Somehow, I survived the Holidays, and most of Winter!
Alright! Welcome to nobody who doesn’t read my blog. I KNOW it’s been awhile since I got on here and wrote anything. I don’t believe I even posted anything from my Studies in Shakespeare or Gender Studies class. Maybe I’ll go back, find one or two of my posts and share them here.
My bottom line on Shakespeare – I’ve always loved to read and watch his plays and I STILL really need to watch a live performance. At least by really studying, instead of just “reading for pleasure,” I feel I have a much stronger grasp of the subtleties and wordplay he so masterfully used. In my final paper, I tied Sonnets to specific scenes in a few of his plays. Seems most scholars love to go after the whole “gender” topic (which was basis for my ORIGINAL thesis, thank you James!) but that’s been severely analyzed, almost to the point of cliche. Since I’m not usually one to “shrink” from a task and I remarked the common veins I noticed between the Sonnets and plays, with one week left in the course, I dove right in, worked my way through the paper and earned a good mark. Awesome experience all the way around. I’ll still read his stuff from time to time for fun, but now I have a whole different way of viewing it.
Gender studies – I was intimidated as hell. Only three men in the class, I was the only straight one. I guess if the whole point was to examine and see how authors and feminist philosophers can shake up the “hegemony,” all anyone would have to have done was interview me! My prof was very supportive, though, and nobody flamed me for anything – in fact all the feedback was very constructive. I learned about quite a number of very gifted authors and their works as well as some interesting philosophical views. My final paper focused on how “Offred” becomes a woman, as based on Simone de Beauvior’s writings, through her ordeal in Magaret Atwood’s “The Handmaid’s Tale.” Seems with that novel that everyone is worried about it “happening here,” especially in view of this upcoming election. Well, I saw much of the totalitarian government imposed on people in the Warsaw Pact during my Cold War time in West Germany and West Berlin. I guess, in a way, I kind of know how THAT story ends.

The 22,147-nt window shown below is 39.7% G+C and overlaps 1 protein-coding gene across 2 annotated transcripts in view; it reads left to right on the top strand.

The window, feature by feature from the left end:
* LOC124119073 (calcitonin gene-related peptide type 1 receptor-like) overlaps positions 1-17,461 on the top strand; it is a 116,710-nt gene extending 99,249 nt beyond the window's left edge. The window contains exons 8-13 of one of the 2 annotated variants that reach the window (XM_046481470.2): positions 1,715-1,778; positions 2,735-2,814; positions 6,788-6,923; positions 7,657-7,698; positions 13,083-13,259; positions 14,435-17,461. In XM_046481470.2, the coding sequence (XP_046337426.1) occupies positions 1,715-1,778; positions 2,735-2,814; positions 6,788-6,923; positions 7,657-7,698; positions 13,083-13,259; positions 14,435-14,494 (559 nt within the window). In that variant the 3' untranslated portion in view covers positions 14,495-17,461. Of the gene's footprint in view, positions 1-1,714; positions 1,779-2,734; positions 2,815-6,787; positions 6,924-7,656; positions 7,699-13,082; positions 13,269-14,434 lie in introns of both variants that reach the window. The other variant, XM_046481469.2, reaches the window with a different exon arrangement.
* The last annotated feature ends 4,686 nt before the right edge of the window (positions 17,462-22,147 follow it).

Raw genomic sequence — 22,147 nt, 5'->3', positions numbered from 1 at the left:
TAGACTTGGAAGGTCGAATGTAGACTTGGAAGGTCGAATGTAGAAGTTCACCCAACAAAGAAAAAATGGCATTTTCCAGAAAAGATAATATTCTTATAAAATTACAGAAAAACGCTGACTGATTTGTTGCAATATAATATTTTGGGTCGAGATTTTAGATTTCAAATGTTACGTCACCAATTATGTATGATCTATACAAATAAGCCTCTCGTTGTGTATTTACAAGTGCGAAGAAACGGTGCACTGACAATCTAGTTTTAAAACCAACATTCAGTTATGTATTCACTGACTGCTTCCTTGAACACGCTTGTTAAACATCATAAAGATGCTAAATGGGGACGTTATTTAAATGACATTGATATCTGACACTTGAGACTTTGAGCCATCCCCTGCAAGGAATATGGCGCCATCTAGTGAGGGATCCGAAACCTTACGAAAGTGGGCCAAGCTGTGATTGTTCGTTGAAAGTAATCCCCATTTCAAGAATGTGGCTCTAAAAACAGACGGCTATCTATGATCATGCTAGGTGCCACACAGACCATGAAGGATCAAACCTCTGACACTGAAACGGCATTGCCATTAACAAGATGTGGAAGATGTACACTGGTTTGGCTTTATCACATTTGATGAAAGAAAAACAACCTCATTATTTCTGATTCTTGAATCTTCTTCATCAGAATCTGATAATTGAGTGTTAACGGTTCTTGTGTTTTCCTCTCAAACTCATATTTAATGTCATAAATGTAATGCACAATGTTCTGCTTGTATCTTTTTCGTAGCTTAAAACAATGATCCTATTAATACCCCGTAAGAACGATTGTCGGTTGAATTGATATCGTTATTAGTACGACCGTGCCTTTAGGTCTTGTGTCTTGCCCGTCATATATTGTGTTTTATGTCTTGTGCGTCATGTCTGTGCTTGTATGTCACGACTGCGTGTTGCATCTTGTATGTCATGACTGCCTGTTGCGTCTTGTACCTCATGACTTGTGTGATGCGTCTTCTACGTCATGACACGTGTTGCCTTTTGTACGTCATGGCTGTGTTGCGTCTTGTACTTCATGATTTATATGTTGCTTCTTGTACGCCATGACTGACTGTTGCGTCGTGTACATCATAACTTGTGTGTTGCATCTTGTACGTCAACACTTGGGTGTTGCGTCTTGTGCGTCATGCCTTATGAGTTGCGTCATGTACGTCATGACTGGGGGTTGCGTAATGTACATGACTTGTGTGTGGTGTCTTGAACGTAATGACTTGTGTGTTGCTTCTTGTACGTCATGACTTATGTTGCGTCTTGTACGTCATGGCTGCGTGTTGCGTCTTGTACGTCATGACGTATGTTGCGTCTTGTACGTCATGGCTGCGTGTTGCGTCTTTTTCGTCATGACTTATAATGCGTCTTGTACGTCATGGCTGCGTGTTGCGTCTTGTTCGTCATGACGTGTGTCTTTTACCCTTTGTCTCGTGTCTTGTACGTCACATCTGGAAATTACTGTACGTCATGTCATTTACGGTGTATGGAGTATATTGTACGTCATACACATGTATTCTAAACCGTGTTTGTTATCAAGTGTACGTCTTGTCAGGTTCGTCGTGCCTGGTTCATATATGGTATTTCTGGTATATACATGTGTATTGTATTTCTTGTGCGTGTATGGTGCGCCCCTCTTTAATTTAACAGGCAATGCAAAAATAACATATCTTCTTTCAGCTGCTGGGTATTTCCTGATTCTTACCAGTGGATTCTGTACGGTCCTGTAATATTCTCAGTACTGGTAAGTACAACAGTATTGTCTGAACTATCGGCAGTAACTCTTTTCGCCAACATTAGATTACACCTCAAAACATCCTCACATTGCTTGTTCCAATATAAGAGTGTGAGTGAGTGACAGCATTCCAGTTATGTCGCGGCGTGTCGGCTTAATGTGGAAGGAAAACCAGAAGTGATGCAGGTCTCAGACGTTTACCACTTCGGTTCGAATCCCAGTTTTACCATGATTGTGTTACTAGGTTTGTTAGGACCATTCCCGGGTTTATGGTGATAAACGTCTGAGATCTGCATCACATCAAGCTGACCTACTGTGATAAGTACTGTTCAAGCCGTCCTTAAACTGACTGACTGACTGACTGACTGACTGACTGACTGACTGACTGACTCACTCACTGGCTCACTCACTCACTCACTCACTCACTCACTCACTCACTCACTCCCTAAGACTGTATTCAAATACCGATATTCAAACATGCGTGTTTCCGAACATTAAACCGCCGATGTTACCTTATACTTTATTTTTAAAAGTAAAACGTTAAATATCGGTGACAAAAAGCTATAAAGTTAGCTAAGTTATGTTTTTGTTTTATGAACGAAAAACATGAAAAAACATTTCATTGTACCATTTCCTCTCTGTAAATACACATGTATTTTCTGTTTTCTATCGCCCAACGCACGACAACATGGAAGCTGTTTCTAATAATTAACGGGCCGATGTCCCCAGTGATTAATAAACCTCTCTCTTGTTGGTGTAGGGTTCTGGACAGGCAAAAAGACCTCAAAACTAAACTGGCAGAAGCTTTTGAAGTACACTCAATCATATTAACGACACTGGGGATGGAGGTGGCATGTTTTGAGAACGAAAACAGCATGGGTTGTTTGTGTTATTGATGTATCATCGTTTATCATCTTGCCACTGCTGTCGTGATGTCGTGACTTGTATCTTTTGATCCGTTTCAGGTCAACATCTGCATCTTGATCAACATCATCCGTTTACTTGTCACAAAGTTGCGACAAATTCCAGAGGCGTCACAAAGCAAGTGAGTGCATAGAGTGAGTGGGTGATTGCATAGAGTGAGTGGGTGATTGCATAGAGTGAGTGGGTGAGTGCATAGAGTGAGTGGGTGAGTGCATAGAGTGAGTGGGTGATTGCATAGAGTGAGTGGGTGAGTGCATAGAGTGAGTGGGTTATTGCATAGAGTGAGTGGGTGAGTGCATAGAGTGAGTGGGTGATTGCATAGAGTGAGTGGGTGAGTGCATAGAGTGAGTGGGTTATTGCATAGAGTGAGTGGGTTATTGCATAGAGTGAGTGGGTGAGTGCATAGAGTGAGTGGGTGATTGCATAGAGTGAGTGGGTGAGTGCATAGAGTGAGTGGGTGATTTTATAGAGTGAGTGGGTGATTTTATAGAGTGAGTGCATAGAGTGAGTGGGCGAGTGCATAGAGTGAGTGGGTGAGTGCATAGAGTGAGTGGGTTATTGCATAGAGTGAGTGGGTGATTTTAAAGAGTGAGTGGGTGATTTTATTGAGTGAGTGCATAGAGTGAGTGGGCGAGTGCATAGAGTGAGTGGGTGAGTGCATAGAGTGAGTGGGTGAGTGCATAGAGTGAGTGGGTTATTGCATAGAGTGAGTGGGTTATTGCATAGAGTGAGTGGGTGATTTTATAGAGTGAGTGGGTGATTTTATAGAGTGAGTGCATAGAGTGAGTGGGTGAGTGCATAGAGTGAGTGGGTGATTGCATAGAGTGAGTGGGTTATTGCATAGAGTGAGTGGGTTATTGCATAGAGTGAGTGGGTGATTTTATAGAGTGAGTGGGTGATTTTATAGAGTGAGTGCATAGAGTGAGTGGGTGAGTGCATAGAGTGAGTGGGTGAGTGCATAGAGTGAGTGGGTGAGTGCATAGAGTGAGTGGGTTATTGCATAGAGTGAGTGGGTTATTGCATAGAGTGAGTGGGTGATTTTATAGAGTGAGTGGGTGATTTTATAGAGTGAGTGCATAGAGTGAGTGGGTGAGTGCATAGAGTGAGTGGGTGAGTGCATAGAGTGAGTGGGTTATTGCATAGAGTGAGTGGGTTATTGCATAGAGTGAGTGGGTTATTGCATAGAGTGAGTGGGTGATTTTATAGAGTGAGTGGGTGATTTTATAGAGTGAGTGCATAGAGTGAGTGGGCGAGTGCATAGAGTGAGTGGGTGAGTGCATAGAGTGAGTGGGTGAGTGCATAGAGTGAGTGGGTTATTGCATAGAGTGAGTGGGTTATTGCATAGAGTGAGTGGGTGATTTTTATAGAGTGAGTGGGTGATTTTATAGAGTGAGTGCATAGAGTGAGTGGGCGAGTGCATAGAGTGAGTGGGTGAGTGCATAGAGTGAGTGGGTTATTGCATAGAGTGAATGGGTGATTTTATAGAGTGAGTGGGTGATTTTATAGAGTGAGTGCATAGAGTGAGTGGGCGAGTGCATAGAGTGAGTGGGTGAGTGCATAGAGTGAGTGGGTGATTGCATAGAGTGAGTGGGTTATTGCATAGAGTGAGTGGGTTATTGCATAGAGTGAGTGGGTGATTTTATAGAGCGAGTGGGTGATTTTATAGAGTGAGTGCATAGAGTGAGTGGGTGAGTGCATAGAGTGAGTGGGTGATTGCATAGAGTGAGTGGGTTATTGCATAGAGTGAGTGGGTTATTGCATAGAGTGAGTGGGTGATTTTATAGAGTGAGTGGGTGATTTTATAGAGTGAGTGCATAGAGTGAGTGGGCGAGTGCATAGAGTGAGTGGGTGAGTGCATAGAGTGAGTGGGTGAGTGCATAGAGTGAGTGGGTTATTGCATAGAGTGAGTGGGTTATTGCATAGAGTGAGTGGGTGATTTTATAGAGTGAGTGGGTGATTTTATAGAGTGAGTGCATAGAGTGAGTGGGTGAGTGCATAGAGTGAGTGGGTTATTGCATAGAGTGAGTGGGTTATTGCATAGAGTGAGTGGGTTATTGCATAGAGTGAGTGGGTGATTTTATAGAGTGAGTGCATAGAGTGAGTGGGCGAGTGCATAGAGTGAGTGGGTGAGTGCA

Then, I enjoyed my week between classes. Fifty two years old and just last Monday spent the entire day fishing entirely on my own. I always wondered about guys who did that and spoke so fondly about it. Well, I can attest that I attained a wonderful state of relaxation during the day – heck, didn’t matter to me if I even caught a fish.
Now I go into my study of WORLD LITERATURE!! Woo hoo! Hey, I really am excited! My prof seems excited to facilitate studies in the subject, which is quite a bit more than I can say of one or two profs in my recent past (ahem). But, I’m still relaxed, so I’m not going to rant (now).
First reading is by Thomas Mann, “Death in Venice.” One thing I already notice and I’m sure I’ll work into this week’s discussion somehow – Mann is German and in a footnote on page 82, mention is made to our protagonist’s name, “von Aschenbach.” The footnote claims that the “von” was reserved for nobility, which is not absolutely true. The name may be attributed to a person belonging to a family of note but nobility is NOT a prerequisite nor does anyone need to have “von” conferred upon them, though the German administrative procedure necessary to legally change a name is exhaustive and the Court would have to “grant” one the name change. More than likely, Mann could be making a swipe at Aschenbach. Historically there has always existed a regional rivalry between the predominently Catholic Bavaria and Protestant northern Germany. Mann is from Luebeck, which was a member of the Hanseatic League which was essentially a Plutocratic alliance of several European states. These merchants always held some degree of contempt for those who were considered “nobility” by birth, though they (the merchants) were quite nepotistic themselves.
This observation is based on my three years of High School German instruction from a dear lady from Rheinland-Pfalz (Rhineland Palitinate), my eight months of studies at the Defense Language Institute with Frau Albrecht (eine huebsche Hamburgerin mit wunderschoene blaue Augen), Herr Doktor Professor Schulz (from somewhere in Florida) and my eight years service, speaking mostly German, in Germany. A good portion of my time was spent in Bremen, which was another member of the Hanseatic League, as was Luebeck. I was required to learn quite a bit about the history of that organization while working there. The German cities of Bremen (with its better known exclave of Bremerhaven), Hamburg, and Luebeck each still hold the title of “Free City” and have the same rights as the larger States.